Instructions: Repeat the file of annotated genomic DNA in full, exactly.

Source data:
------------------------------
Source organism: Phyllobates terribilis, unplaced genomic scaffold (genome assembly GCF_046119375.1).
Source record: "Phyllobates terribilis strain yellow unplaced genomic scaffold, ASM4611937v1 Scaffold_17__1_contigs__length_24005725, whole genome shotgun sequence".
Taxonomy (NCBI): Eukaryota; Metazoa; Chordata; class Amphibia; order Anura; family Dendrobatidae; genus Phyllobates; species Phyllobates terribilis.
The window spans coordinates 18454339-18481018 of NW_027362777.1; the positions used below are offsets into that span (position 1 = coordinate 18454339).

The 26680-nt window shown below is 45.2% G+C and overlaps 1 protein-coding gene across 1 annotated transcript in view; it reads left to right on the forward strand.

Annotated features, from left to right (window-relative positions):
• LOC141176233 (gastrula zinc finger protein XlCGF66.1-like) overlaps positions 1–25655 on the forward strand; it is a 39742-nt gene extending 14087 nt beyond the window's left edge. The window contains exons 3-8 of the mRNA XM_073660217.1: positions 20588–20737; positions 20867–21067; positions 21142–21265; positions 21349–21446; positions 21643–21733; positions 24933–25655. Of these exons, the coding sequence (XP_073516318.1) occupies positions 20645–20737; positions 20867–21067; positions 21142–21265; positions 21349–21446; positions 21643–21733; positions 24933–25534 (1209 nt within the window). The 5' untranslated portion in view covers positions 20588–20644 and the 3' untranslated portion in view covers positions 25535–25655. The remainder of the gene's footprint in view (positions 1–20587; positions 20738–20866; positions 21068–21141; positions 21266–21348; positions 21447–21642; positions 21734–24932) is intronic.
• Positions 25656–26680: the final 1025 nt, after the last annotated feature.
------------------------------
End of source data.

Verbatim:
Source organism: Phyllobates terribilis, unplaced genomic scaffold (genome assembly GCF_046119375.1).
Source record: "Phyllobates terribilis strain yellow unplaced genomic scaffold, ASM4611937v1 Scaffold_17__1_contigs__length_24005725, whole genome shotgun sequence".
Taxonomy (NCBI): Eukaryota; Metazoa; Chordata; class Amphibia; order Anura; family Dendrobatidae; genus Phyllobates; species Phyllobates terribilis.
The window spans coordinates 18454339-18481018 of NW_027362777.1; the positions used below are offsets into that span (position 1 = coordinate 18454339).

The 26680-nt window shown below is 45.2% G+C and overlaps 1 protein-coding gene across 1 annotated transcript in view; it reads left to right on the forward strand.

Annotated features, from left to right (window-relative positions):
• LOC141176233 (gastrula zinc finger protein XlCGF66.1-like) overlaps positions 1–25655 on the forward strand; it is a 39742-nt gene extending 14087 nt beyond the window's left edge. The window contains exons 3-8 of the mRNA XM_073660217.1: positions 20588–20737; positions 20867–21067; positions 21142–21265; positions 21349–21446; positions 21643–21733; positions 24933–25655. Of these exons, the coding sequence (XP_073516318.1) occupies positions 20645–20737; positions 20867–21067; positions 21142–21265; positions 21349–21446; positions 21643–21733; positions 24933–25534 (1209 nt within the window). The 5' untranslated portion in view covers positions 20588–20644 and the 3' untranslated portion in view covers positions 25535–25655. The remainder of the gene's footprint in view (positions 1–20587; positions 20738–20866; positions 21068–21141; positions 21266–21348; positions 21447–21642; positions 21734–24932) is intronic.
• Positions 25656–26680: the final 1025 nt, after the last annotated feature.